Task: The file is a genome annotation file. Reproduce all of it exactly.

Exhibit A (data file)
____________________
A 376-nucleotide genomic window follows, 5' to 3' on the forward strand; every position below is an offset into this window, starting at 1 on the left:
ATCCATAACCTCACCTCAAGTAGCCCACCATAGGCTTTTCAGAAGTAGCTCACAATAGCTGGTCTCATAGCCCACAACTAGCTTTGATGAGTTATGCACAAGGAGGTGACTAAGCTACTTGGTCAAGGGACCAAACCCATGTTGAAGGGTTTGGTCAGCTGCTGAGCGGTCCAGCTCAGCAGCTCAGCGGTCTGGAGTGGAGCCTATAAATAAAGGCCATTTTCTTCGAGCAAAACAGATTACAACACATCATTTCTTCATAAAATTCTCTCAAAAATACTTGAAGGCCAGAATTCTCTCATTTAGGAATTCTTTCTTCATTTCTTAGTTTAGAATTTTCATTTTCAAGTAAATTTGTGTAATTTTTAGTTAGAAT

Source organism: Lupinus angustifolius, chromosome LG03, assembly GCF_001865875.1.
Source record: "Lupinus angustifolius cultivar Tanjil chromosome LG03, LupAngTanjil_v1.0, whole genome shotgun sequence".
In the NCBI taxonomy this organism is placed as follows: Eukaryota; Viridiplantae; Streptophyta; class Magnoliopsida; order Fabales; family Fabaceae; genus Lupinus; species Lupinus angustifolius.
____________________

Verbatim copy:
A 376-nucleotide genomic window follows, 5' to 3' on the forward strand; every position below is an offset into this window, starting at 1 on the left:
ATCCATAACCTCACCTCAAGTAGCCCACCATAGGCTTTTCAGAAGTAGCTCACAATAGCTGGTCTCATAGCCCACAACTAGCTTTGATGAGTTATGCACAAGGAGGTGACTAAGCTACTTGGTCAAGGGACCAAACCCATGTTGAAGGGTTTGGTCAGCTGCTGAGCGGTCCAGCTCAGCAGCTCAGCGGTCTGGAGTGGAGCCTATAAATAAAGGCCATTTTCTTCGAGCAAAACAGATTACAACACATCATTTCTTCATAAAATTCTCTCAAAAATACTTGAAGGCCAGAATTCTCTCATTTAGGAATTCTTTCTTCATTTCTTAGTTTAGAATTTTCATTTTCAAGTAAATTTGTGTAATTTTTAGTTAGAAT

Source organism: Lupinus angustifolius, chromosome LG03, assembly GCF_001865875.1.
Source record: "Lupinus angustifolius cultivar Tanjil chromosome LG03, LupAngTanjil_v1.0, whole genome shotgun sequence".
In the NCBI taxonomy this organism is placed as follows: Eukaryota; Viridiplantae; Streptophyta; class Magnoliopsida; order Fabales; family Fabaceae; genus Lupinus; species Lupinus angustifolius.